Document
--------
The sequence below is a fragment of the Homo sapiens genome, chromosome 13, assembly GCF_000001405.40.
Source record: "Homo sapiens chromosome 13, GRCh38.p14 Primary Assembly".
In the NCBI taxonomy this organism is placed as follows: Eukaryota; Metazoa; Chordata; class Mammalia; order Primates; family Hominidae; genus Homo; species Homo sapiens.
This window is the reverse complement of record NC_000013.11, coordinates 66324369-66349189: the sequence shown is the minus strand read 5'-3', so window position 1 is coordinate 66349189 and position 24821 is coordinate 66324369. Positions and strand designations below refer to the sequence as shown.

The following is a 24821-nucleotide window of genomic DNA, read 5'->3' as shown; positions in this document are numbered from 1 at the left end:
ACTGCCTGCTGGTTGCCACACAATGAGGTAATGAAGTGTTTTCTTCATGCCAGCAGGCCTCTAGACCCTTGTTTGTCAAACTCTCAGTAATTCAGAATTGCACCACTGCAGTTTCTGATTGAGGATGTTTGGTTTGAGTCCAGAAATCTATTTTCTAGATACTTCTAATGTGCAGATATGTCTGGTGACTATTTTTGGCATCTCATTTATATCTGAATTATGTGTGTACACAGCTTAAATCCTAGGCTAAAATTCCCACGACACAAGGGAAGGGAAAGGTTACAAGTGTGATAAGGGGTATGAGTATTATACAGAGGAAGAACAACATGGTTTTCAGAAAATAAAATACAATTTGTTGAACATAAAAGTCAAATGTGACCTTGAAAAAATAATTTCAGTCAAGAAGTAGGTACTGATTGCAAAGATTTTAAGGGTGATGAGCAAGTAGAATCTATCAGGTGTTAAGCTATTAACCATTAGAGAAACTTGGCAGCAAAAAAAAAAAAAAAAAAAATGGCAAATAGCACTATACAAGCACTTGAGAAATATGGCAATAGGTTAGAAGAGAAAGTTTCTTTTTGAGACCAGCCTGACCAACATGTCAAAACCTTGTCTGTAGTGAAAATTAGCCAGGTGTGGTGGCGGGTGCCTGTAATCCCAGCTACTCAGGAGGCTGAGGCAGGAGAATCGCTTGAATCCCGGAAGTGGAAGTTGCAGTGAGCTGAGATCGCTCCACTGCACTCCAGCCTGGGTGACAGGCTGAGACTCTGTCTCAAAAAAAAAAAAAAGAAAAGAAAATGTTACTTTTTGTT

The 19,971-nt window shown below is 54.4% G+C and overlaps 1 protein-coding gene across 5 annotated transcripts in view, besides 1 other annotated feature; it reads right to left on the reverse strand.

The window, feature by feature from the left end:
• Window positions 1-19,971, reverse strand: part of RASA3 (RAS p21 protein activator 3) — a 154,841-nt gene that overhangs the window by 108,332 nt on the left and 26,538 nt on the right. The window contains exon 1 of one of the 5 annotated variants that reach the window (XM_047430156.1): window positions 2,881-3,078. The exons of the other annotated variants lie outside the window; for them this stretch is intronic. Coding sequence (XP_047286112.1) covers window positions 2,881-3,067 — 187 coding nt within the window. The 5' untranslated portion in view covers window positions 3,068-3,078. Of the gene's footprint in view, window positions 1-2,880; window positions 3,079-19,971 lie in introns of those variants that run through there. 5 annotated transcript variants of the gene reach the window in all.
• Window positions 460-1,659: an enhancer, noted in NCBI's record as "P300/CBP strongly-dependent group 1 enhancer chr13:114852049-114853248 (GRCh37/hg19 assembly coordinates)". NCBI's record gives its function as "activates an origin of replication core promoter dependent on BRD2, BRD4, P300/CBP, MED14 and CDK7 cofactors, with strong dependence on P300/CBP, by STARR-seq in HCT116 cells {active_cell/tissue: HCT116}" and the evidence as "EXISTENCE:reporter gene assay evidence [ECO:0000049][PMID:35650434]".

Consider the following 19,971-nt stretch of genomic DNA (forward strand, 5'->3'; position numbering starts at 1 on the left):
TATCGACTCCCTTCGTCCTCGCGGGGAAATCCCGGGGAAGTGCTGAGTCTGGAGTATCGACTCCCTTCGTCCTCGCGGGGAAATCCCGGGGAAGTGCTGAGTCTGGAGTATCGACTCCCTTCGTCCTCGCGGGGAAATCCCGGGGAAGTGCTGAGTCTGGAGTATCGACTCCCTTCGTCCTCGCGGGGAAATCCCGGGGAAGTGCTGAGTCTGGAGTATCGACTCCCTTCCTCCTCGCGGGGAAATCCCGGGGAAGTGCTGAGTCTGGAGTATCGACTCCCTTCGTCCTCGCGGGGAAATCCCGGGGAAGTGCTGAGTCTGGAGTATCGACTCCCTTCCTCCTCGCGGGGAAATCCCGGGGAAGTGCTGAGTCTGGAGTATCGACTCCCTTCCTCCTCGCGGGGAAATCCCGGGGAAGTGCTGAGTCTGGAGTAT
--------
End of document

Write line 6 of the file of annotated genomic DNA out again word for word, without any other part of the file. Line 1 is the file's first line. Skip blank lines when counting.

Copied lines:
ACTGCCTGCTGGTTGCCACACAATGAGGTAATGAAGTGTTTTCTTCATGCCAGCAGGCCTCTAGACCCTTGTTTGTCAAACTCTCAGTAATTCAGAATTGCACCACTGCAGTTTCTGATTGAGGATGTTTGGTTTGAGTCCAGAAATCTATTTTCTAGATACTTCTAATGTGCAGATATGTCTGGTGACTATTTTTGGCATCTCATTTATATCTGAATTATGTGTGTACACAGCTTAAATCCTAGGCTAAAATTCCCACGACACAAGGGAAGGGAAAGGTTACAAGTGTGATAAGGGGTATGAGTATTATACAGAGGAAGAACAACATGGTTTTCAGAAAATAAAATACAATTTGTTGAACATAAAAGTCAAATGTGACCTTGAAAAAATAATTTCAGTCAAGAAGTAGGTACTGATTGCAAAGATTTTAAGGGTGATGAGCAAGTAGAATCTATCAGGTGTTAAGCTATTAACCATTAGAGAAACTTGGCAGCAAAAAAAAAAAAAAAAAAAATGGCAAATAGCACTATACAAGCACTTGAGAAATATGGCAATAGGTTAGAAGAGAAAGTTTCTTTTTGAGACCAGCCTGACCAACATGTCAAAACCTTGTCTGTAGTGAAAATTAGCCAGGTGTGGTGGCGGGTGCCTGTAATCCCAGCTACTCAGGAGGCTGAGGCAGGAGAATCGCTTGAATCCCGGAAGTGGAAGTTGCAGTGAGCTGAGATCGCTCCACTGCACTCCAGCCTGGGTGACAGGCTGAGACTCTGTCTCAAAAAAAAAAAAAAGAAAAGAAAATGTTACTTTTTGTT